The protein nephrocystin-4 (NPHP4) is widespread in ciliated organisms, and defects in NPHP4 cause nephronophthisis and blindness in humans. To learn more about the function of NPHP4, we have studied it in Chlamydomonas reinhardtii. NPHP4 is stably incorporated into the distal part of the flagellar transition zone, close to the membrane and distal to CEP290, another transition zone protein. Therefore, these two proteins, which are incorporated into the transition zone independently of each other, define different domains of the transition zone. An nphp4-null mutant forms flagella with nearly normal length, ultrastructure and intraflagellar transport. When fractions from isolated wild-type and nphp4 flagella were compared, few differences were observed between the axonemes, but the amounts of certain membrane proteins were greatly reduced in the mutant flagella, and cellular housekeeping proteins >50 kDa were no longer excluded from mutant flagella. Therefore, NPHP4 functions at the transition zone as an essential part of a barrier that regulates both membrane and soluble protein composition of flagella. The phenotypic consequences of NPHP4 mutations in humans likely follow from protein mislocalization due to defects in the transition zone barrier.
Nephronophthisis (NPHP) is a recessive form of cystic kidney disease that is the most frequent genetic cause of chronic renal failure in children (Wolf and Hildebrandt, 2011). To date, 18 causative human genes for NPHP have been reported (Wolf and Hildebrandt, 2011; Failler et al., 2014; Renkema et al., 2014); one of these is NPHP4, which encodes nephrocystin-4 (NPHP4). Mutations in NPHP4 lead to juvenile NPHP type 4 as well as retinitis pigmentosa; both disease features occur together in Senior–Løken syndrome (Hoefele et al., 2005; Mollet et al., 2002; Otto et al., 2002; Schuermann et al., 2002).
NPHP and Senior–Løken syndrome are ciliopathies (diseases caused by defects in cilia), and there is abundant evidence from model systems that loss of NPHP4 causes a ciliary phenotype. A study of Nphp4-mutant mice has shown that Nphp4 is necessary for normal photoreceptor formation and maintenance as well as sperm development (Won et al., 2011). In zebrafish, nphp4 morphants exhibit classic ciliary phenotypes, including abnormal body curvature and pronephric cysts (Burcklé et al., 2011; Slanchev et al., 2011). In Caenorhabditis elegans, RNA interference (RNAi)-mediated knockdown of NPHP-4 causes defects in male mating behavior, which is mediated by sensory cilia (Wolf et al., 2005), and a mutant null for NPHP-4 has mild defects in cilia-dependent sensory functions (Winkelbauer et al., 2005). Cilia of the same mutant are stunted, misshapen and have axonemal ultrastructural defects (Jauregui et al., 2008).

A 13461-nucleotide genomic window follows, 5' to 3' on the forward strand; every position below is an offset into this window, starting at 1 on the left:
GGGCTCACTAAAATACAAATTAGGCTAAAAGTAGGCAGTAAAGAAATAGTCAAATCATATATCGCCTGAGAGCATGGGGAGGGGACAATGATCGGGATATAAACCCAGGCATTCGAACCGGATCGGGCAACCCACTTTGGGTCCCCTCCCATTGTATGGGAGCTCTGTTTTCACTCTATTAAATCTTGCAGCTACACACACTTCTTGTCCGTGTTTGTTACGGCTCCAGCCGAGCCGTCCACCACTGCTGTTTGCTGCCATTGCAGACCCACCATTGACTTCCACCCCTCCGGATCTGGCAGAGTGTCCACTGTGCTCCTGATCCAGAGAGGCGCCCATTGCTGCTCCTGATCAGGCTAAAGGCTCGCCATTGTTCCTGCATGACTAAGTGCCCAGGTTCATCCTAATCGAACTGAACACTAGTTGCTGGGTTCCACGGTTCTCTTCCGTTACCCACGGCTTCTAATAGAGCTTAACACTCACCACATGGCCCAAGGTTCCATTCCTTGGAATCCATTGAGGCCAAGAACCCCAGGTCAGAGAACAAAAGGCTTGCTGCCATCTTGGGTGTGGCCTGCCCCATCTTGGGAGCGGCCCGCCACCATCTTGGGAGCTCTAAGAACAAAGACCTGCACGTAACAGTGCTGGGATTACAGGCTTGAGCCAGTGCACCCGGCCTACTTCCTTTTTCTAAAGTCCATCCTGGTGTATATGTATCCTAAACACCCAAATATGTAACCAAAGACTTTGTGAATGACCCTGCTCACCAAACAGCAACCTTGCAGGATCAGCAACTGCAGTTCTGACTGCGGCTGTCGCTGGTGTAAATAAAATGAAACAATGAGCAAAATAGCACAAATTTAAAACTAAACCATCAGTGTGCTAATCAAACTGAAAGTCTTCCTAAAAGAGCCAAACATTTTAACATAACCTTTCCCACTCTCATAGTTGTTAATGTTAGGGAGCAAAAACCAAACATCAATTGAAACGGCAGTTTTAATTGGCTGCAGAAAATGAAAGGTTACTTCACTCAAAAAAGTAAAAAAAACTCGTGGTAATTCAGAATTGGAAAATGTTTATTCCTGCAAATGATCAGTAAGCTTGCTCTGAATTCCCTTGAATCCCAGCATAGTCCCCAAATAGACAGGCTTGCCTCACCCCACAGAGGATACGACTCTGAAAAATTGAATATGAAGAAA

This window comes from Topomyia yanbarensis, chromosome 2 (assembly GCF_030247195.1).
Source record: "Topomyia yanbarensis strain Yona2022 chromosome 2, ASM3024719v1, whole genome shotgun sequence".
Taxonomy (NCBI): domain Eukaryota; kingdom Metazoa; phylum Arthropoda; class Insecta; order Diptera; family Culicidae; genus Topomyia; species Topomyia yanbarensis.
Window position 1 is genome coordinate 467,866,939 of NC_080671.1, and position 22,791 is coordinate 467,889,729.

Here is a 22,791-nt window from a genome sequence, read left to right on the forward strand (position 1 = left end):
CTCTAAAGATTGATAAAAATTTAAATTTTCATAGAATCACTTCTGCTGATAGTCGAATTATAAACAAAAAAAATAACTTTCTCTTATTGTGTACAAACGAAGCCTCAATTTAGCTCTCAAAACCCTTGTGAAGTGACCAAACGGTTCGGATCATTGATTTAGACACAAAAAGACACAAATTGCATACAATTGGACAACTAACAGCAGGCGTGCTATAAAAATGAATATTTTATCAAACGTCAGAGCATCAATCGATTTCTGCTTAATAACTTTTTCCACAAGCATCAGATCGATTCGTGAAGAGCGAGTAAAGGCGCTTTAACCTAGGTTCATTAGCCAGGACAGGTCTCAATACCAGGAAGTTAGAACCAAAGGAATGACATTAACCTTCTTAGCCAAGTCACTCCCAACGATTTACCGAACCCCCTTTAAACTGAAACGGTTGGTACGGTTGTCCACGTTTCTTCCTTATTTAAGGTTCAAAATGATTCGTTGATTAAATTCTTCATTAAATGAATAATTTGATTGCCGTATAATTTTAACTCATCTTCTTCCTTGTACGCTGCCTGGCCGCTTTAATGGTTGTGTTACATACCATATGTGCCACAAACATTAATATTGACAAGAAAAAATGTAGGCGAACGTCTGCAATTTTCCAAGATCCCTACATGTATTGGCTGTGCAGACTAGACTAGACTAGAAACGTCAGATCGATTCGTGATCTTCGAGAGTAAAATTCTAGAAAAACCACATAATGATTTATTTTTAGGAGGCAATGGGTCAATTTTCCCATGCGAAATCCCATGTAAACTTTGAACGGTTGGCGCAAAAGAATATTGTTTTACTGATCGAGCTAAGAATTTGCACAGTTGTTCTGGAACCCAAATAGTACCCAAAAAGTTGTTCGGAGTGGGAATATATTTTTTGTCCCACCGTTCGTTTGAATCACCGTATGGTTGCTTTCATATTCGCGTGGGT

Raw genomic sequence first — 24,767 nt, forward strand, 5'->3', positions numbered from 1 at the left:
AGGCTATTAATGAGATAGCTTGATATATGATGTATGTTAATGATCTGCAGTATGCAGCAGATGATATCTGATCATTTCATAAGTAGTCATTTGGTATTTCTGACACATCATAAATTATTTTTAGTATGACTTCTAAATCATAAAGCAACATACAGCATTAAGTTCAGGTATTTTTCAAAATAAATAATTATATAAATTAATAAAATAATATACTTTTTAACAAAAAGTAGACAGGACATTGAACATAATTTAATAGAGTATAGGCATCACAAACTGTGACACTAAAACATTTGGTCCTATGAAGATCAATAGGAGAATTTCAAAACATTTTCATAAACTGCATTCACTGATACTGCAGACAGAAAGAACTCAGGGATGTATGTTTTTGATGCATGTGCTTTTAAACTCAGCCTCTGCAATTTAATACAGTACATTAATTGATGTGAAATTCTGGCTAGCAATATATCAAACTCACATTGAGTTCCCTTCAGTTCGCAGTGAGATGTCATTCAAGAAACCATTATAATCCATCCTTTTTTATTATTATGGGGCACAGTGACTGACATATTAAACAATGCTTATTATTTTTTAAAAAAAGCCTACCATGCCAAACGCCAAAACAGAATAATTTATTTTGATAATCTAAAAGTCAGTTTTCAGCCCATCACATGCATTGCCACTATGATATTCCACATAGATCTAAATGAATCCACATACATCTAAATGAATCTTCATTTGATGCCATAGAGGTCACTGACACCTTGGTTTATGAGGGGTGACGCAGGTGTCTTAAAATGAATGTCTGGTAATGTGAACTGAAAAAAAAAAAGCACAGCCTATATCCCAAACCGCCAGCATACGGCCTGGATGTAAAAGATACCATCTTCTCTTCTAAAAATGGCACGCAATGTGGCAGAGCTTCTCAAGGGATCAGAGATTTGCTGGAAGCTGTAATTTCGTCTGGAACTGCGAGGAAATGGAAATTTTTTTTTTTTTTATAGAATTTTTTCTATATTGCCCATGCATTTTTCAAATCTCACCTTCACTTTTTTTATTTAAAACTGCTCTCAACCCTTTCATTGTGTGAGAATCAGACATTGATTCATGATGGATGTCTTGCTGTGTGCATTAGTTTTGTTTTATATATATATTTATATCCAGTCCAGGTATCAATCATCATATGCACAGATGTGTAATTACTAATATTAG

These phenotypes most likely result from defective function of NPHP4 at the ciliary transition zone, a specialized region between the basal body and the cilium proper (Shiba and Yokoyama, 2012; Czarnecki and Shah, 2012; Reiter et al., 2012). Several studies have reported that NPHP4 localizes to the transition zone. LAP-tagged NPHP4 in IMCD3 cells is present at sites of cell–cell contact and at the base of the primary cilium, specifically in the transition zone (Sang et al., 2011). Others have reported the presence of NPHP4 in the transition zone of cultured mouse renal epithelial cells (Shiba et al., 2010) and in the connecting cilium – a greatly elongated transition zone – of mouse photoreceptor cells (Roepman et al., 2005; Patil et al., 2012; Won et al., 2011). In Chlamydomonas reinhardtii, NPHP4 was identified in a proteomic study of basal bodies, which included the transition zone (Keller et al., 2005). In C. elegans, NPHP4 has been found to localize to the transition zone of the sensory cilia (Winkelbauer et al., 2005; Jauregui et al., 2008; Williams et al., 2011).